Tuesday, November 8, 2011

Colors of Customer Service

This blog is named after my book The Colors of Customer Service. As a trainer with a decade and a half of experience, I've done my share of customer service training. I've taught a number of off-of-the-shelf training courses and attended a number of customer service trainings.

Of course, the basics of each course were the same but for me something was missing. Sure, its critical to keep hold times down, to make warm transfers, to speak clearly and pleasantly and to show empathy. Yet, the focus was 100% about placating the customer and placing the customer first. On the surface that sounds right but dig a little deeper and you'll see the fallacy in that line of thinking.

A conversation takes two people. An interaction or exchange of information is not a one-way street. Yet, most customer service training was very omnidirectional. I found that no matter how many times you say 'the customer is always right,' no matter how many mirrors you pass out or how much role-playing you do, there is a dimension of training that is missing.

Often times CSRs enjoy training because it's a day away from the phones. However, when those same CSRs return to their desk, there is very little, if any, behavior change.

When I had the opportunity to tweak a customer service training I was asked to deliver, I added the critical component that I felt had been missing. Adult learners are always interested in "What's in it for me?" when it comes to learning new concepts. What can they apply to make their jobs easier or their performance more effective? What can they take away from the training that will make a marked improvement for them? When it came to most customer service training, the answer was "Not much."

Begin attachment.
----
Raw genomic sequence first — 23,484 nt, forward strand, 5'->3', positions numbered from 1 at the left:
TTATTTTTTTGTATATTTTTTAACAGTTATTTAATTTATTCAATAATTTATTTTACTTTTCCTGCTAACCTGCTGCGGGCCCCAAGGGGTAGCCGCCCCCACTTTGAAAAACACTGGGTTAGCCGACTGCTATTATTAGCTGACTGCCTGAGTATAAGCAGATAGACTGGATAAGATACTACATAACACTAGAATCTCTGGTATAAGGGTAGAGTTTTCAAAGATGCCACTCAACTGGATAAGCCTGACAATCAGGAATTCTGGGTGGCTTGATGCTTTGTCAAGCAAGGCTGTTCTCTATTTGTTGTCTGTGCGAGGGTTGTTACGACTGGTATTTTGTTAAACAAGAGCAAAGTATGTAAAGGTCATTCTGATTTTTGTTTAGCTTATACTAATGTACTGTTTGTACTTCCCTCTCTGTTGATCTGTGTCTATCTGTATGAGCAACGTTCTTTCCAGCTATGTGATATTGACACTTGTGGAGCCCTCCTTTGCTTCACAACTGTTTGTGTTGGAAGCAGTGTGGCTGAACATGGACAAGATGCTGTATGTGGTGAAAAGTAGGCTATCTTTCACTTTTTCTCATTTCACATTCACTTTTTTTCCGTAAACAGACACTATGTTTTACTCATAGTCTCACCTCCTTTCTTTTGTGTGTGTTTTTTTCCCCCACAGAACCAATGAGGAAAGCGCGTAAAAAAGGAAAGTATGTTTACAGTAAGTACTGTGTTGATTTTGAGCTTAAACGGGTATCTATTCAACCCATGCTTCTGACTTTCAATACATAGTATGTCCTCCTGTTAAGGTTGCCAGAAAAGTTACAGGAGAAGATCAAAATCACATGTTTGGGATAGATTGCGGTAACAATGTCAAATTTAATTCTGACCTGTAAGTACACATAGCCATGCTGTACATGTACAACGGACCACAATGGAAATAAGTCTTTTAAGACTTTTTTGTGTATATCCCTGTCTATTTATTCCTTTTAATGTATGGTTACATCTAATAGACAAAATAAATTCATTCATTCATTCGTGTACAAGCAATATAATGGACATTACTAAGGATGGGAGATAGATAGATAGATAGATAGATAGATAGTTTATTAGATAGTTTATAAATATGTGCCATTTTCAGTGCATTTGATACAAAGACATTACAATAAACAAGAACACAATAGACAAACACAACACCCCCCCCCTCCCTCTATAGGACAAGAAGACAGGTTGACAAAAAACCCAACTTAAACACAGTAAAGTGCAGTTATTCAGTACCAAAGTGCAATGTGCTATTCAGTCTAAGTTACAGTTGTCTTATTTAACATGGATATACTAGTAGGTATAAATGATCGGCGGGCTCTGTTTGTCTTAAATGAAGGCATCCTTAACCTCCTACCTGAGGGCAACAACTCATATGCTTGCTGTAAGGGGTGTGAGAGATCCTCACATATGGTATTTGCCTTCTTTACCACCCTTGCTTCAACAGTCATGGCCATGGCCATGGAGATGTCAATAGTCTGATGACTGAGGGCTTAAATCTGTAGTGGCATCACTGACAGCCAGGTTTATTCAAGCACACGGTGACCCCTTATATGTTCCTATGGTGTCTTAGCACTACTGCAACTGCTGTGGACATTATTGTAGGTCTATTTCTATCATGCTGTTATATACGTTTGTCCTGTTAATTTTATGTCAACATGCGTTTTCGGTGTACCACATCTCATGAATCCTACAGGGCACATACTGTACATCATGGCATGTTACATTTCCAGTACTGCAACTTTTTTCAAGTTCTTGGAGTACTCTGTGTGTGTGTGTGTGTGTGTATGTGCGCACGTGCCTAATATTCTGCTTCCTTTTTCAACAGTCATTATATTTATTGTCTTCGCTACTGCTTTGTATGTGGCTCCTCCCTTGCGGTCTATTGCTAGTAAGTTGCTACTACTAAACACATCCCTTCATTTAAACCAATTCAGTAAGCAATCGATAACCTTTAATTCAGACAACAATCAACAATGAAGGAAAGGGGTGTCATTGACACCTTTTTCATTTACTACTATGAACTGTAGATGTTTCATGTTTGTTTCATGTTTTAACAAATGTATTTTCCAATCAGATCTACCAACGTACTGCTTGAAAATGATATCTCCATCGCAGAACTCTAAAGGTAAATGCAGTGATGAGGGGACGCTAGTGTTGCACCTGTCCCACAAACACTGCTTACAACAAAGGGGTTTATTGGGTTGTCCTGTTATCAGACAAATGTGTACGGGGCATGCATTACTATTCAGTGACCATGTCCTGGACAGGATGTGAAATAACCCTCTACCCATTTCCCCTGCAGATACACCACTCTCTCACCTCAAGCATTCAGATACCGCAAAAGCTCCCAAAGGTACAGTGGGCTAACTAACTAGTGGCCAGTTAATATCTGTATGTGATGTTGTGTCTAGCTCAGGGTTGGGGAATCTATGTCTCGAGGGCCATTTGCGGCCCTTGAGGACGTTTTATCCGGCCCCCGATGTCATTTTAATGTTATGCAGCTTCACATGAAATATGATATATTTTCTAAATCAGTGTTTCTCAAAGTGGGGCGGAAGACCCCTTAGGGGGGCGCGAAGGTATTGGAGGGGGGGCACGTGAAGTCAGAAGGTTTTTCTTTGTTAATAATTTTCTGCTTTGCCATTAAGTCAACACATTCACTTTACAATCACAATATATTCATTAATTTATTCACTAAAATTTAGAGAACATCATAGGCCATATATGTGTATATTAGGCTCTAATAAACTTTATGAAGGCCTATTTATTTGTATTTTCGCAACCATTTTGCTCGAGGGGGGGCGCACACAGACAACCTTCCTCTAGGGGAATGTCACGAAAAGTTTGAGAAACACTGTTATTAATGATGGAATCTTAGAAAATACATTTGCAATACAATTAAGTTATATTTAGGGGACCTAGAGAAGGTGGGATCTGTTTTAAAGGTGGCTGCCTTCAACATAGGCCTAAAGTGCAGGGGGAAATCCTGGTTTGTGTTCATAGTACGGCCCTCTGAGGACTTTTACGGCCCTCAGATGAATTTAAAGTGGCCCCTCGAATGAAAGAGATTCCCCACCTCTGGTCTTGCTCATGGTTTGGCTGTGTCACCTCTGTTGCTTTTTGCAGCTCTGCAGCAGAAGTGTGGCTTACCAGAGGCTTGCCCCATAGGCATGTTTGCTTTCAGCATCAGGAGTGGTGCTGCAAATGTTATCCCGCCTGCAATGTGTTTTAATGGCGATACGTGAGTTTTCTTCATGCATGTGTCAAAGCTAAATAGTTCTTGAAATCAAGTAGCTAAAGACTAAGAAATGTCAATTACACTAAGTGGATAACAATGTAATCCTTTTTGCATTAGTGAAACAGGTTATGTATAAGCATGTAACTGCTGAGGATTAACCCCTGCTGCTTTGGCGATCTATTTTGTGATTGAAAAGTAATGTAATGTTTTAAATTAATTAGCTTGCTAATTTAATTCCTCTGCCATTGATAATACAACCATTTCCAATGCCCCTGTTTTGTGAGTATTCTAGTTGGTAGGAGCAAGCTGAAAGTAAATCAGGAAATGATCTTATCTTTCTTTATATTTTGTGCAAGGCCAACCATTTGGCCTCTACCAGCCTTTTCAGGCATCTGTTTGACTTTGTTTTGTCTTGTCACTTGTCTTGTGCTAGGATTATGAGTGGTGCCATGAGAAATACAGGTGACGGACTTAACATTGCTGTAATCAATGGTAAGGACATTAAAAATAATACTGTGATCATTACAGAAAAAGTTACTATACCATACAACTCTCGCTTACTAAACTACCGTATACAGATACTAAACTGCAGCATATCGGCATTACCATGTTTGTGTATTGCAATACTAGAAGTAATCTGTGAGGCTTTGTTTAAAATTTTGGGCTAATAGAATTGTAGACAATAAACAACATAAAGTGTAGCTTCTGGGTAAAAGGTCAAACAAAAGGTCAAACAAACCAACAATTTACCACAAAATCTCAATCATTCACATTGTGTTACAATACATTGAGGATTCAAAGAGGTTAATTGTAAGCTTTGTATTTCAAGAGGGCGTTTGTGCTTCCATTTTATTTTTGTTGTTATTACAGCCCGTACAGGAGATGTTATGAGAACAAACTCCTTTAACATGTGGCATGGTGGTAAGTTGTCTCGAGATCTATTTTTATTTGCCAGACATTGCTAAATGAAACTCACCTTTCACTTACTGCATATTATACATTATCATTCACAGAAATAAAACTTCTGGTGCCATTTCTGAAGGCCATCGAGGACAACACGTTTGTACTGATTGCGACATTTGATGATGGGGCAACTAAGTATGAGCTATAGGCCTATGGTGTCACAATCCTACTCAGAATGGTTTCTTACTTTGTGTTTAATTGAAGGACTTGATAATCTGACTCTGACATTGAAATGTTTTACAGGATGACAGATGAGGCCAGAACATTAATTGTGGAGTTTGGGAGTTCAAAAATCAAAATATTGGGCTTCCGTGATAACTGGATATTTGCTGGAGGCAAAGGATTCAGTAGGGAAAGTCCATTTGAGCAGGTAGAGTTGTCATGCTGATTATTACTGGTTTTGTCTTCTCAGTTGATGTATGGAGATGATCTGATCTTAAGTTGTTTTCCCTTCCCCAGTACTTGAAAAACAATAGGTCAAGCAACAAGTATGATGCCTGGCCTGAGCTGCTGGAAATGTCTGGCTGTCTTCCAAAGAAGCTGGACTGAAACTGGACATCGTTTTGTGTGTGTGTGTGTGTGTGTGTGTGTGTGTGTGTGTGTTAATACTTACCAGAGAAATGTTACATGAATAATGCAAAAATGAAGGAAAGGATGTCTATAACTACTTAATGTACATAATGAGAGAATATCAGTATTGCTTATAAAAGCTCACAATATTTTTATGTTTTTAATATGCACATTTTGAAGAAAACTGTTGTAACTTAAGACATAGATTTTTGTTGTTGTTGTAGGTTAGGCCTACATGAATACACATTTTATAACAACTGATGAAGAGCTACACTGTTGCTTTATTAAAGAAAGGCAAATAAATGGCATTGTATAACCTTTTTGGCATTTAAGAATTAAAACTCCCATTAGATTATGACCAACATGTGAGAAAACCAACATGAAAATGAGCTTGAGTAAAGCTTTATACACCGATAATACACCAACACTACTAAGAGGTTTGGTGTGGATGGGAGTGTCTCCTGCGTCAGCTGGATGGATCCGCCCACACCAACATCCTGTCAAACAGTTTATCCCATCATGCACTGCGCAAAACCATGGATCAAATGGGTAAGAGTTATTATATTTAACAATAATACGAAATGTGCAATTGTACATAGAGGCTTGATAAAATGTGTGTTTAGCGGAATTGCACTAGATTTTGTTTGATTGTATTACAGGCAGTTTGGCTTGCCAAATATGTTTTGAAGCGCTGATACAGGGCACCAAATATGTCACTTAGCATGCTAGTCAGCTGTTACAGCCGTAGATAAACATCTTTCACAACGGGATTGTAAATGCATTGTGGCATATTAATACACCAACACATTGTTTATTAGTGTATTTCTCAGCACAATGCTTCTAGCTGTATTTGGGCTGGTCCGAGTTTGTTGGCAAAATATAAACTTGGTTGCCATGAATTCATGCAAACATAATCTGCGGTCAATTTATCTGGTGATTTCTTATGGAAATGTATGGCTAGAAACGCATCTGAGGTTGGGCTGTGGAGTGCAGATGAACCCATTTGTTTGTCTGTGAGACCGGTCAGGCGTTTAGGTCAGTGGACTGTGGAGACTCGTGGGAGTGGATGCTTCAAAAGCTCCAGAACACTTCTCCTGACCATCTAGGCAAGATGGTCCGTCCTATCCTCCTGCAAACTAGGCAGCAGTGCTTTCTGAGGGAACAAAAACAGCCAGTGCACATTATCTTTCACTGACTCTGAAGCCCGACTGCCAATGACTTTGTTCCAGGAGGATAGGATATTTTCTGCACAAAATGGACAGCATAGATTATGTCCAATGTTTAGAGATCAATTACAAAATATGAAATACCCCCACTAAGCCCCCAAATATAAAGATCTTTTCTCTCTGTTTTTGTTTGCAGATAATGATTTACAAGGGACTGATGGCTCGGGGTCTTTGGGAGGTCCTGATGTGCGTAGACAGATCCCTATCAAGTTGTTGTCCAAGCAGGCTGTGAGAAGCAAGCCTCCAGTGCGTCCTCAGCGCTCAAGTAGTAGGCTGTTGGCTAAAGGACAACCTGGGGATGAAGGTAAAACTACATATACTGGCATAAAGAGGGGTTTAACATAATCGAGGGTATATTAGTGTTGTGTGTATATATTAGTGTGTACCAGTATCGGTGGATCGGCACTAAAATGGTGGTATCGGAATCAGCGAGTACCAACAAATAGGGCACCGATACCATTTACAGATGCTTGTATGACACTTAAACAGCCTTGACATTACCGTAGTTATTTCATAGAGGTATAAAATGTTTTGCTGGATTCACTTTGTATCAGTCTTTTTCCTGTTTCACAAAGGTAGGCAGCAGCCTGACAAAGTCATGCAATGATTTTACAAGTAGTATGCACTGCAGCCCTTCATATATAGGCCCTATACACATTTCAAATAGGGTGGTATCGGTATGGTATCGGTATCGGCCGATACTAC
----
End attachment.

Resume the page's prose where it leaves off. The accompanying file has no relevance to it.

I added some simple tips on staying engaged and staving off boredom. I gave them advice on organizing their desk more effectively. I told them how to handle an irate customer so that not just the customer would leave satisfied but so that they hung up the phone without taking the residual frustration onto the next call.

Not only were the participants more engaged, but they left with actual concepts that could not only improve their job performance but their outlooks as well.

Those are the concepts that I applied to The Colors of Customer Service an allegorical tale that takes place in a world run by chameleons that change color based on mood. When Peter, the new customer service manager starts, he's mortified to meet a team made up of discouraged blues, disengaged yellows and disgruntled reds. Through the course of this short book, he'll meet with each team member and change their colors. By the end, he's got a team made up of professional greens, friendly pinks and confident oranges and purples.

Available exclusively via Amazon, over the next few weeks, I'll be introducing some of the characters. While they are all chameleons, I'm sure you will see shades of people you know in them.